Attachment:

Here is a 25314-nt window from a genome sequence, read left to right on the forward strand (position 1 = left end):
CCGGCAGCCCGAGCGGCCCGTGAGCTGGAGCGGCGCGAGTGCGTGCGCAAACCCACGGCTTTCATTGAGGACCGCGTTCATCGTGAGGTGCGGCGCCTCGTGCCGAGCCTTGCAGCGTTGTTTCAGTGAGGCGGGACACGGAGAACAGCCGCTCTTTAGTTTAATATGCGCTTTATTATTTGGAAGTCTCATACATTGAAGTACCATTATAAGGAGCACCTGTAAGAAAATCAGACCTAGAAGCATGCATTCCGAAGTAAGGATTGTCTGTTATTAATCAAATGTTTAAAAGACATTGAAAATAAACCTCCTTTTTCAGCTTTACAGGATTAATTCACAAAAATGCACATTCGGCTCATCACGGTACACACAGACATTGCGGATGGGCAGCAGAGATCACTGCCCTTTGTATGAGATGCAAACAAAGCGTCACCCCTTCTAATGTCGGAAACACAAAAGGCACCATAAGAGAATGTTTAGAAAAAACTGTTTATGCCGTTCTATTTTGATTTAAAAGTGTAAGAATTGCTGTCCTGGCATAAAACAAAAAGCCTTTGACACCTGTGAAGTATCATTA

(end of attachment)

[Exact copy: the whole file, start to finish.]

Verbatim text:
Here is a 25314-nt window from a genome sequence, read left to right on the forward strand (position 1 = left end):
CCGGCAGCCCGAGCGGCCCGTGAGCTGGAGCGGCGCGAGTGCGTGCGCAAACCCACGGCTTTCATTGAGGACCGCGTTCATCGTGAGGTGCGGCGCCTCGTGCCGAGCCTTGCAGCGTTGTTTCAGTGAGGCGGGACACGGAGAACAGCCGCTCTTTAGTTTAATATGCGCTTTATTATTTGGAAGTCTCATACATTGAAGTACCATTATAAGGAGCACCTGTAAGAAAATCAGACCTAGAAGCATGCATTCCGAAGTAAGGATTGTCTGTTATTAATCAAATGTTTAAAAGACATTGAAAATAAACCTCCTTTTTCAGCTTTACAGGATTAATTCACAAAAATGCACATTCGGCTCATCACGGTACACACAGACATTGCGGATGGGCAGCAGAGATCACTGCCCTTTGTATGAGATGCAAACAAAGCGTCACCCCTTCTAATGTCGGAAACACAAAAGGCACCATAAGAGAATGTTTAGAAAAAACTGTTTATGCCGTTCTATTTTGATTTAAAAGTGTAAGAATTGCTGTCCTGGCATAAAACAAAAAGCCTTTGACACCTGTGAAGTATCATTA